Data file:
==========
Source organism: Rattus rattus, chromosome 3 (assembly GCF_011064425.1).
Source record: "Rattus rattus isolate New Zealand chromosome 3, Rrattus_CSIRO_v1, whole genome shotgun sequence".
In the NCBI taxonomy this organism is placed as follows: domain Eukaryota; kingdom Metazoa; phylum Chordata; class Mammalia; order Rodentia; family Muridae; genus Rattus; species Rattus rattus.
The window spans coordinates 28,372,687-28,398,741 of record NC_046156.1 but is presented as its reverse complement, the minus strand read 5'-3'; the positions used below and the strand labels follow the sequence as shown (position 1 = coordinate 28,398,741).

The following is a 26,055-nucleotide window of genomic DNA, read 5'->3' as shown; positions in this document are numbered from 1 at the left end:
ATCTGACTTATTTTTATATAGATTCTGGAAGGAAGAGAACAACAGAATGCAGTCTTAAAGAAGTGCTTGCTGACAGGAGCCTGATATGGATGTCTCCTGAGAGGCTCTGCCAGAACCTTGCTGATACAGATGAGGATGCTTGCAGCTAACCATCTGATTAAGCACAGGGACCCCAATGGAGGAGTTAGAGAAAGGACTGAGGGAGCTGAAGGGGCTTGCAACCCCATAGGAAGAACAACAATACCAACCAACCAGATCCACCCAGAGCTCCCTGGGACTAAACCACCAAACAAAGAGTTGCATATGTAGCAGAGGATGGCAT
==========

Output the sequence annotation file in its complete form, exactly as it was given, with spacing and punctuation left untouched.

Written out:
Source organism: Rattus rattus, chromosome 3 (assembly GCF_011064425.1).
Source record: "Rattus rattus isolate New Zealand chromosome 3, Rrattus_CSIRO_v1, whole genome shotgun sequence".
In the NCBI taxonomy this organism is placed as follows: domain Eukaryota; kingdom Metazoa; phylum Chordata; class Mammalia; order Rodentia; family Muridae; genus Rattus; species Rattus rattus.
The window spans coordinates 28,372,687-28,398,741 of record NC_046156.1 but is presented as its reverse complement, the minus strand read 5'-3'; the positions used below and the strand labels follow the sequence as shown (position 1 = coordinate 28,398,741).

The following is a 26,055-nucleotide window of genomic DNA, read 5'->3' as shown; positions in this document are numbered from 1 at the left end:
ATCTGACTTATTTTTATATAGATTCTGGAAGGAAGAGAACAACAGAATGCAGTCTTAAAGAAGTGCTTGCTGACAGGAGCCTGATATGGATGTCTCCTGAGAGGCTCTGCCAGAACCTTGCTGATACAGATGAGGATGCTTGCAGCTAACCATCTGATTAAGCACAGGGACCCCAATGGAGGAGTTAGAGAAAGGACTGAGGGAGCTGAAGGGGCTTGCAACCCCATAGGAAGAACAACAATACCAACCAACCAGATCCACCCAGAGCTCCCTGGGACTAAACCACCAAACAAAGAGTTGCATATGTAGCAGAGGATGGCAT